Information for Consumers Regarding the Cessation of Service by
Kiwi International Airlines
Kiwi International Airlines filed for bankruptcy protection on March 23, 1999 and ceased flight operations on March 24, 1999 following revocation of its FAA authority. Set forth below are certain alternatives available to Kiwi customers holding tickets or having claims against the carrier.
1. Transportation options
If you purchased your Kiwi ticket from Kiwi or from a travel agency where Kiwi was the "issuing carrier," you should attempt to make arrangements on other airlines if you still wish to travel. However, consumers should realize that other airlines are not obligated to honor Kiwi tickets. Under certain circumstances, some carriers may waive fare restrictions to allow you to purchase a lower priced replacement ticket than would otherwise be available. Since the level of assistance may vary among airlines, you should contact your travel agent or the airlines for specifics.
Kiwi is making no ticket refunds, even if a refund had been requested prior to the cessation of operations. The carrier is currently under the protection of the bankruptcy court. Additionally, there are no federal regulations that require refunds for tickets purchased on alternate carriers or for out-of-pocket expenses incurred as a result of delayed or canceled flights of a bankrupt carrier.
If you charged your Kiwi transportation with a credit card (whether or not you received the ticket) and you have difficulty using the transportation options described above, you may be able to have the cost of the ticket credited to your credit card account as described below.
Write to the credit card issuer, being sure to state your account number. Enclose a photocopy of the ticket, if possible, or indicate the price of the ticket and the date it was purchased. If the ticket was partially used, identify the used and unused segments. State that Kiwi is in bankruptcy and has ceased operations, that you will not receive the services that you charged to your account, and that you are requesting a credit pursuant to the Fair Credit Billing Act.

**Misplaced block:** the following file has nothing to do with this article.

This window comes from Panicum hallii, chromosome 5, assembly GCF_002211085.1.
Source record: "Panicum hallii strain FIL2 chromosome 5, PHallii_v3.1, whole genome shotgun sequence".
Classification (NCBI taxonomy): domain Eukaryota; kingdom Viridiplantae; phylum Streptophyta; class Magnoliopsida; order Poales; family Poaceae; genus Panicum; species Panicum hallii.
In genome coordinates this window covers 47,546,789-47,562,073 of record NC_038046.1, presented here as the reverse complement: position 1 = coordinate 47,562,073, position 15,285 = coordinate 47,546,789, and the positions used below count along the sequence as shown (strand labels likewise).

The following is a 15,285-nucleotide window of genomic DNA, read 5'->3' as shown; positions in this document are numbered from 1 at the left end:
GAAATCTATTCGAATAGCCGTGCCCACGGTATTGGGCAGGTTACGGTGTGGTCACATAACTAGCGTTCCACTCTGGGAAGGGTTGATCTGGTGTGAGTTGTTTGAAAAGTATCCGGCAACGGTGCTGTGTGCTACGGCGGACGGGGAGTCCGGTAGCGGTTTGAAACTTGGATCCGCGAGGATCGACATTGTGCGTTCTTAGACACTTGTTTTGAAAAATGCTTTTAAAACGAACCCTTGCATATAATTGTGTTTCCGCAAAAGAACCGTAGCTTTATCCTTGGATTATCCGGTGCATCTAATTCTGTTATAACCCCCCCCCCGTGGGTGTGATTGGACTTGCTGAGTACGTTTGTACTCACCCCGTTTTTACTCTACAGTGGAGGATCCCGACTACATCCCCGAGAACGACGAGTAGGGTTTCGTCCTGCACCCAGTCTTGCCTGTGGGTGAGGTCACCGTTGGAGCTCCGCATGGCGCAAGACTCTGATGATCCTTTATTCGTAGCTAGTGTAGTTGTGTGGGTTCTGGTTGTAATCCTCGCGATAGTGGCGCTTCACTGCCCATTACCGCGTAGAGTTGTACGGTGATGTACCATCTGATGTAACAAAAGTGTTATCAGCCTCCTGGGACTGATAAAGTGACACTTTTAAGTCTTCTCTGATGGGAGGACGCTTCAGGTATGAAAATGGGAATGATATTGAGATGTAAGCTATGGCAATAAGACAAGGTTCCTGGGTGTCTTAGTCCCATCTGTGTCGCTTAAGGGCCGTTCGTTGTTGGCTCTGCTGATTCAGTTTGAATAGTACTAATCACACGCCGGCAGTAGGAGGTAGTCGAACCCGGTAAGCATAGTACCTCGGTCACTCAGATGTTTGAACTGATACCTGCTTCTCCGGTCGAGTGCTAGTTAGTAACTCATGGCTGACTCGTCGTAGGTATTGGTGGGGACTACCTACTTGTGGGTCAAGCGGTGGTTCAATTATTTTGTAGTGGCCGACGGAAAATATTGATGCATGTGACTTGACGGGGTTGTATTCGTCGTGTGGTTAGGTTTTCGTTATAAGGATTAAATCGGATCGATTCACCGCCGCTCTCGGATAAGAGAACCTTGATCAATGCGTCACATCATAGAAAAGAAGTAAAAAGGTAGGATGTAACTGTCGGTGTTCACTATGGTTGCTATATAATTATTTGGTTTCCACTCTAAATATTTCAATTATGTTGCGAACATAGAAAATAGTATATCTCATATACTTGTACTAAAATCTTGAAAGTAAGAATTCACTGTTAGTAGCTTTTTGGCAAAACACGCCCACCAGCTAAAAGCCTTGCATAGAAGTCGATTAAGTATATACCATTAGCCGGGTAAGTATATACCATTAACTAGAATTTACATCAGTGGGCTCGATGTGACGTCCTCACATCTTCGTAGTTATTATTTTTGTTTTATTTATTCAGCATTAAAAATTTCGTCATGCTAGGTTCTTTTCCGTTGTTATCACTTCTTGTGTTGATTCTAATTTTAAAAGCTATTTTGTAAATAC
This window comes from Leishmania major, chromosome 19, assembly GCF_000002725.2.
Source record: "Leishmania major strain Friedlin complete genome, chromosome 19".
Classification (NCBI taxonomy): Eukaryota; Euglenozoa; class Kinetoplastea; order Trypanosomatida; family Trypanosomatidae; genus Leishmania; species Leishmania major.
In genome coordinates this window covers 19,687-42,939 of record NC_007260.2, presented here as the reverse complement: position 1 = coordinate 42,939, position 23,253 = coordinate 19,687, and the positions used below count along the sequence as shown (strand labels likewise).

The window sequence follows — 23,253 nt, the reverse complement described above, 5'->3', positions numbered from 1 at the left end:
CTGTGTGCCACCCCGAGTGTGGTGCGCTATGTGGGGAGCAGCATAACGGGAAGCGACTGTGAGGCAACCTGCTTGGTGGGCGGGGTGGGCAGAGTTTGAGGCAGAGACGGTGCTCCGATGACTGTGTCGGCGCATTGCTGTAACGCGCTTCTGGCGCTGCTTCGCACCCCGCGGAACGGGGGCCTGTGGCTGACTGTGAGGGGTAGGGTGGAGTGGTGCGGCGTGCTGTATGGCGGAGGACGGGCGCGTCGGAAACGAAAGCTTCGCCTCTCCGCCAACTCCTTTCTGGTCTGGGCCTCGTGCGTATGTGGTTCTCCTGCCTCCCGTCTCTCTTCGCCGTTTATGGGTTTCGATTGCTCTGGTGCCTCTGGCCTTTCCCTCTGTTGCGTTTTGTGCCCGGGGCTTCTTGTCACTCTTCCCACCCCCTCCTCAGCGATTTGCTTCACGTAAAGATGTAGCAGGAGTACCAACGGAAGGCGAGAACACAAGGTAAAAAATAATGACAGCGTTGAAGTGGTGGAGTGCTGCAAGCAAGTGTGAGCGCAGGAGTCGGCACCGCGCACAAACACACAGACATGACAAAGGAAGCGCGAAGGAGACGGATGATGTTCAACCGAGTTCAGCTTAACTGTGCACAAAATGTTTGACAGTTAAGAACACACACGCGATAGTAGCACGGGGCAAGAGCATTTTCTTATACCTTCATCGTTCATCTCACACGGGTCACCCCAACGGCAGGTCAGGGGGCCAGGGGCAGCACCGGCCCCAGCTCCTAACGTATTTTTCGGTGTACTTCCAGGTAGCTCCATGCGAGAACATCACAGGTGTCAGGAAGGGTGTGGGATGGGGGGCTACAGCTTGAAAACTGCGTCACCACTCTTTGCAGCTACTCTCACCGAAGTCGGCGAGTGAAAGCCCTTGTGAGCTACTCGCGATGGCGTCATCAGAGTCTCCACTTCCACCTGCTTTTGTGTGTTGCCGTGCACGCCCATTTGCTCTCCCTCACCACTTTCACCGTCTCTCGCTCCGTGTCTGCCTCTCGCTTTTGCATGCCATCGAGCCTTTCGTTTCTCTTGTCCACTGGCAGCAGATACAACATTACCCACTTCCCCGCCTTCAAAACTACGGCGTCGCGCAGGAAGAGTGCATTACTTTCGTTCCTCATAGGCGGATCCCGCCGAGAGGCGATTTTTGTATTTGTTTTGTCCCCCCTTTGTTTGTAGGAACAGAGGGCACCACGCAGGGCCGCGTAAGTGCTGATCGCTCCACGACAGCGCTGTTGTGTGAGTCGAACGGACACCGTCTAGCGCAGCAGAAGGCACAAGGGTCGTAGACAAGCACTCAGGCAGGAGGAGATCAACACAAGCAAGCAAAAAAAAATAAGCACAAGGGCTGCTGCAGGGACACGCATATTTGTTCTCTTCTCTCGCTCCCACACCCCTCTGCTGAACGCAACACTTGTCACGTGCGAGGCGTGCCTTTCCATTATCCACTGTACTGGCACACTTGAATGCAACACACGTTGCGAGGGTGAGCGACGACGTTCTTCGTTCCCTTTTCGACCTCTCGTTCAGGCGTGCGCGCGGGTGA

This notice must be received by the credit card issuer no later than 60 days after the date that you received the first monthly statement that listed the charge for the Kiwi ticket, although credit card companies sometimes waive this deadline for future transportation. Some credit card issuers may ask for the original unused tickets. If these are requested, keep photocopies and send the originals certified mail. Do not send the originals unless they are requested.
If you cannot take advantage of any of the transportation or refund options described above, you can file a claim in the bankruptcy proceeding. Get a bankruptcy "Proof of Claim" form from any U.S. Courthouse. Fill it out, keep a photocopy if possible, and send the original to:
U.S. Bankruptcy Court
District of New Jersey
King Federal Building
50 Walnut Street
Newark, NJ 07102
Make reference to Case #99-33215 RG. If possible, send a photocopy of your ticket or receipt. Do not send the original, unless it is requested. Such a filing does not guarantee a refund. If a refund is made, it may not be for the full amount of the claim. The process will probably take several months at a minimum.
As with refunds, Kiwi is making no payments at this time for baggage or cargo claims (e.g., loss/damage/pilferage), even if the claim was filed before Kiwis bankruptcy. You should send a copy of such claims with a completed "Proof of Claim" form to the bankruptcy court.
Rev. May 24, 1999